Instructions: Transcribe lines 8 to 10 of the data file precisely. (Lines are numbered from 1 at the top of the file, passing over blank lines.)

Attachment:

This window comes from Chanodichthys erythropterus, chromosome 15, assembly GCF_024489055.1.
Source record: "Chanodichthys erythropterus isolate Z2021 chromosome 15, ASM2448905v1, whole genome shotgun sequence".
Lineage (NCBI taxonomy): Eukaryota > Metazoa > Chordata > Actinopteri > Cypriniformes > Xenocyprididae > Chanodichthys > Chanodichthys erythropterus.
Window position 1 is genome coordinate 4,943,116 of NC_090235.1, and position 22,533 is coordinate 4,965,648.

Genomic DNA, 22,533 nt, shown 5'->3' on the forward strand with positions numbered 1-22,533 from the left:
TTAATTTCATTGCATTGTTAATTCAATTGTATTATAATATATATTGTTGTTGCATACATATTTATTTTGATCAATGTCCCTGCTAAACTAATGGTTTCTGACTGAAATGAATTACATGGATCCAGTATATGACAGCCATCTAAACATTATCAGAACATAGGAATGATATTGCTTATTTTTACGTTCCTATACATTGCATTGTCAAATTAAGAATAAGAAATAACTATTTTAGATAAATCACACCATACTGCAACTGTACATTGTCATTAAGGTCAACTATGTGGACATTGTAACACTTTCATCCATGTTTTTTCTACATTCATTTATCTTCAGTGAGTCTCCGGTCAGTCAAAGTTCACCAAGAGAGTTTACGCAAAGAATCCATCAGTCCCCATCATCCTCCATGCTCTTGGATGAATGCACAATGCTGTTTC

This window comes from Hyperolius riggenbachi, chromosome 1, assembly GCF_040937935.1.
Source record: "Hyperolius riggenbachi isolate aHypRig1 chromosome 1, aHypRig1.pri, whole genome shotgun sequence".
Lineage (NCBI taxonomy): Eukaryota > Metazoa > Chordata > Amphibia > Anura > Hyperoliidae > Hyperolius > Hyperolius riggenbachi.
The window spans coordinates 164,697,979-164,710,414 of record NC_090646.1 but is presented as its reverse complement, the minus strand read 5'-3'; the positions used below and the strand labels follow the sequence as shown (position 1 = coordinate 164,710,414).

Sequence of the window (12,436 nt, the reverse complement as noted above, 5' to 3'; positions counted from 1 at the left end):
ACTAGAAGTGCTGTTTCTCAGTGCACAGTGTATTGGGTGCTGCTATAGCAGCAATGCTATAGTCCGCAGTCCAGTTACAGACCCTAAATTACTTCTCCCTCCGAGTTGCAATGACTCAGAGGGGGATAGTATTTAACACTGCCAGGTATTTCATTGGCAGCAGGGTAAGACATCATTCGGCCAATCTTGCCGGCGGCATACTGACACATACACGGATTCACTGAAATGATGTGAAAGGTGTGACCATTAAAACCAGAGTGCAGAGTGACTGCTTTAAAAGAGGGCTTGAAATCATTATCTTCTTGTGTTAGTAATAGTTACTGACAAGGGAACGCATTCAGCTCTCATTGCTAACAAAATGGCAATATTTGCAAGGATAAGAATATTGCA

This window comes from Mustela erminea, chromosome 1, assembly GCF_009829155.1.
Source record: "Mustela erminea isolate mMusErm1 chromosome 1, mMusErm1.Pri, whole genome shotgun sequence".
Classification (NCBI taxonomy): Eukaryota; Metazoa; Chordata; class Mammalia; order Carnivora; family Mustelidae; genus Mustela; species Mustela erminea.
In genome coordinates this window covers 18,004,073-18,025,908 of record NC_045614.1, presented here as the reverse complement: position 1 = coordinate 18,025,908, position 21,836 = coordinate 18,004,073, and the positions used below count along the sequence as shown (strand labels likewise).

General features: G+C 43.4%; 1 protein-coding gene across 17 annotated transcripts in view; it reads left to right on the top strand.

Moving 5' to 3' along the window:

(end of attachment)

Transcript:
Source record: "Hyperolius riggenbachi isolate aHypRig1 chromosome 1, aHypRig1.pri, whole genome shotgun sequence".
Lineage (NCBI taxonomy): Eukaryota > Metazoa > Chordata > Amphibia > Anura > Hyperoliidae > Hyperolius > Hyperolius riggenbachi.
The window spans coordinates 164,697,979-164,710,414 of record NC_090646.1 but is presented as its reverse complement, the minus strand read 5'-3'; the positions used below and the strand labels follow the sequence as shown (position 1 = coordinate 164,710,414).